Why did some of my Bibles include Matthew 6:13 ("For thine is the kingdom, and the power, and the glory, for ever") while others left it out? The more I researched about translation, texts, and manuscripts, the less confident I felt. If God had intended to make his character and desires clear to mankind through a book compiled over many centuries, he could have done a lot better.

The paradoxes in scripture had never bothered me much before. Some passages just had to be read metaphorically; sometimes you had to count fractions and not whole days or nights; sometimes you had to use your imagination, other times some common sense. Photosynthesizers could use some other kind of light before God made the sun. The writer of Hebrews meant that Sarah was "as good as dead". Or maybe he meant Isaac. A miracle here and there could clear up a lot of the seeming contradictions.

Thing is, I didn't much believe in miracles anymore. Oh, I might still pray in my head while searching for a missing library book, but it was more a habit than an expression of faith. Something akin to saying "gosh". Parenthood had given me a lot more experience with biology, and the laws of nature seemed pretty immutable.

And I was losing patience with everyone who had given me half-truths, exaggerations, well-meant deceptions, and bald-faced lies. My God was above that kind of thing. He was the Truth. He wasn't the author of confusion. Well, I was confused. His whole church seemed confused. They were confused about what it meant to be a believer and how God wanted them to treat other people and how to find mates or raise children. My God didn't manipulate, so why did I find myself invoking his name to make my kids feel guilt and shame?

Turns out I was still pretty fucked up. The one influence that had been consistent for 30 years of my life was the book I was devoted to. The book that taught me about my god, about relationships, about my self. A book that contained the most shocking and disgusting stories I'd ever read. A book used to promote both benevolence and abuse. To defend the weak and to subjugate them.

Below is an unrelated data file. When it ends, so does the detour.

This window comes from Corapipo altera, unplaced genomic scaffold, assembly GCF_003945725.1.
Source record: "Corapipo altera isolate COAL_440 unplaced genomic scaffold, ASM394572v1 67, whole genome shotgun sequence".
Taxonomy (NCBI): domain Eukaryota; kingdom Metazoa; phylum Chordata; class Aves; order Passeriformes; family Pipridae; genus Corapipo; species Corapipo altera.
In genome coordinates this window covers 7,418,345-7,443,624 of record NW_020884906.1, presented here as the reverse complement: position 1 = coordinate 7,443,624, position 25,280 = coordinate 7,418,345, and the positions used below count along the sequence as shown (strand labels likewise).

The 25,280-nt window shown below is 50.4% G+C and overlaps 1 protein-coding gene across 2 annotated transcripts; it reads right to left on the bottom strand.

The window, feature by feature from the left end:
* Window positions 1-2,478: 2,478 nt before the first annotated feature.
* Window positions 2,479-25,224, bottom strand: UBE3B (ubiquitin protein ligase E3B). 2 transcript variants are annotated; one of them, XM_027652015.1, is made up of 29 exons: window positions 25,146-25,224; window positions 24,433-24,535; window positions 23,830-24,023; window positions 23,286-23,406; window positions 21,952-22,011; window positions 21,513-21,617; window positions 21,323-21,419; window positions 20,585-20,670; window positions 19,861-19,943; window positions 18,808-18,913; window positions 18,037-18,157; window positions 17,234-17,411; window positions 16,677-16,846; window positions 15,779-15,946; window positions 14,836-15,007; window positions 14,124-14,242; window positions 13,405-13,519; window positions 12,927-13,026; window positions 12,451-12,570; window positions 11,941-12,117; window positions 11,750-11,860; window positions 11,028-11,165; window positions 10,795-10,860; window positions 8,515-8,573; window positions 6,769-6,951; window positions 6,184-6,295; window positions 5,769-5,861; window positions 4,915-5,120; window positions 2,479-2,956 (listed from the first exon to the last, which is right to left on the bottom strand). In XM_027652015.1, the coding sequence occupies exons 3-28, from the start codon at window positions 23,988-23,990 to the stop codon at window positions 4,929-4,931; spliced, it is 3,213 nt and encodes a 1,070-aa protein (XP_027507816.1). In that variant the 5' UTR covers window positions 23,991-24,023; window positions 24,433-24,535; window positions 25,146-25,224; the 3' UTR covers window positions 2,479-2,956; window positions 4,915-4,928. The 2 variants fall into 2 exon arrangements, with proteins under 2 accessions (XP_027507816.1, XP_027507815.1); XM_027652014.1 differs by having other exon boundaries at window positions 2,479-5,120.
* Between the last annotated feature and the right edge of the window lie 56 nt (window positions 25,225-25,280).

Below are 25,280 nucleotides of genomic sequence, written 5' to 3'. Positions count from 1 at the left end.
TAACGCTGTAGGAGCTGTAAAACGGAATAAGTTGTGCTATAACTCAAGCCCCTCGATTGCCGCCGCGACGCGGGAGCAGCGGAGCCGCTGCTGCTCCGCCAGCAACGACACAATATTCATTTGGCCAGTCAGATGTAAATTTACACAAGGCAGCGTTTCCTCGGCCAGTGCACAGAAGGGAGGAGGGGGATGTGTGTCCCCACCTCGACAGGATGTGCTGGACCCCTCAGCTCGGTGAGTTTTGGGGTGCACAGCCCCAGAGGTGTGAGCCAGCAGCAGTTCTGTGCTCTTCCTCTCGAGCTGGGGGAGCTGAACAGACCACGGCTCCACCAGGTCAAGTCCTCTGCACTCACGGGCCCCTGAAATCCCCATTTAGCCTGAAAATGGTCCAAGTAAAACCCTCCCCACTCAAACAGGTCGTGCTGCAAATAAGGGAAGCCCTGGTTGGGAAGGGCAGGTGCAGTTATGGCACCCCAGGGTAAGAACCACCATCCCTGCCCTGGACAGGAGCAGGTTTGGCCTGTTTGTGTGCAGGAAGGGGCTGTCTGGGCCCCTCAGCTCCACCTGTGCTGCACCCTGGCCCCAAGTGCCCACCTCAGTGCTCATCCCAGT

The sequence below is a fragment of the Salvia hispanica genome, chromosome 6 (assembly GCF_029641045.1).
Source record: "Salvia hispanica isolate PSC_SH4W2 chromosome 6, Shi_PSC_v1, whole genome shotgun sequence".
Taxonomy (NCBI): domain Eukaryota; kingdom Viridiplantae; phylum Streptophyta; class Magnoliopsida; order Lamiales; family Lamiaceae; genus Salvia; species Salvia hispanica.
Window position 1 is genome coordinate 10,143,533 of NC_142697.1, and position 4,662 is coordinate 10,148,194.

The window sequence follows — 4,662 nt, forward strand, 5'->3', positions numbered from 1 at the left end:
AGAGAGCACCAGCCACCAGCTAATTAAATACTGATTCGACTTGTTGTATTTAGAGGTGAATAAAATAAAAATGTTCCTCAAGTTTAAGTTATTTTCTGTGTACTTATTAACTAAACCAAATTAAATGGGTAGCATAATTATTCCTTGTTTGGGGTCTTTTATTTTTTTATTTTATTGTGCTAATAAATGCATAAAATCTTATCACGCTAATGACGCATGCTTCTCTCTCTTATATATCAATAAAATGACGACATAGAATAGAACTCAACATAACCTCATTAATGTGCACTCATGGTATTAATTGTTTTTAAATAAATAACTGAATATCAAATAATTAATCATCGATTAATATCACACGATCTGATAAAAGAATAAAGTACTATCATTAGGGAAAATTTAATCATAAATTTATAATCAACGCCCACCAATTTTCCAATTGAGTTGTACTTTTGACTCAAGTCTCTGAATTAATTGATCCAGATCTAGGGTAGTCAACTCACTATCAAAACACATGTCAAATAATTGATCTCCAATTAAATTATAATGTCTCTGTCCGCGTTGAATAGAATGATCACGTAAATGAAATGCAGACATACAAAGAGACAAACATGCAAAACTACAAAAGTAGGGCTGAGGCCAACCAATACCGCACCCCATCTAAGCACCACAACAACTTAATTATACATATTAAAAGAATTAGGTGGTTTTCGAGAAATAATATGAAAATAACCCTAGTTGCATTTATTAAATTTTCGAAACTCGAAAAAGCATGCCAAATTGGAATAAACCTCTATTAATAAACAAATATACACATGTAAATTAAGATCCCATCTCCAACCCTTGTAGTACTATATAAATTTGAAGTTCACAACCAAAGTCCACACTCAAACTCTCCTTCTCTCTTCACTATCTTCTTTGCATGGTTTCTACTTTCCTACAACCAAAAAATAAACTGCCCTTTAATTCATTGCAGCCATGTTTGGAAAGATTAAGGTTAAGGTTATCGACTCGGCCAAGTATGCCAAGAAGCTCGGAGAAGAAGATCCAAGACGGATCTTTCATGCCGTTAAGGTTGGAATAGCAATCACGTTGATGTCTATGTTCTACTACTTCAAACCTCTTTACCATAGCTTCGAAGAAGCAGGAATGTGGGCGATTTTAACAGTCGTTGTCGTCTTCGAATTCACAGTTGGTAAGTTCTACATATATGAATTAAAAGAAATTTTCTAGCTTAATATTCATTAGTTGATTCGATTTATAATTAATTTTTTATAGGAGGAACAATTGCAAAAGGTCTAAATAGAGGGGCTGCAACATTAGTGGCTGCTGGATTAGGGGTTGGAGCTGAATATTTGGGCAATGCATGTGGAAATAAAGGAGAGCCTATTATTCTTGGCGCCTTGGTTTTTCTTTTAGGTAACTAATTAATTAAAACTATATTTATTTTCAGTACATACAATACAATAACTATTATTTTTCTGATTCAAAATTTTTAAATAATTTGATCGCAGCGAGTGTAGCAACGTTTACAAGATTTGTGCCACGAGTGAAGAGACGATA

To quote from that troublesome book of James: "Out of the same mouth proceeds blessing and cursing. My brethren, these things ought not so to be. Doth a fountain send forth at the same place sweet water and bitter? Can the fig tree, my brethren, bear olive berries? either a vine, figs? so can no fountain both yield salt water and fresh."

Jesus taught that a wise man built his house on the rock, and it did not fall when the rain came down and the streams rose and the winds blew and beat against it.

"But everyone who hears these words of mine and does not put them into practice is like a foolish man who built his house on sand. The rain came down, the streams rose, and the winds blew and beat against that house, and it fell with a great crash."  --Jesus

Strangely enough, what I thought was rock-solid turned out to be sand. I see lives built on it collapsing all around me.

I tried to build a life on Jesus' words, but became exhausted repairing cracks in the wall every time the wind picked up. Eventually, I fled for firmer ground to build a life that I hope will be happier for me and a whole lot safer for my children.


  1. I too had/have a "freakish" knowledge of Scripture, a fanatical idolization of it above all the things. Thank you for once again putting my experiences into words. XO You rock. :-)

  2. "Behold, I stand at the door and yell"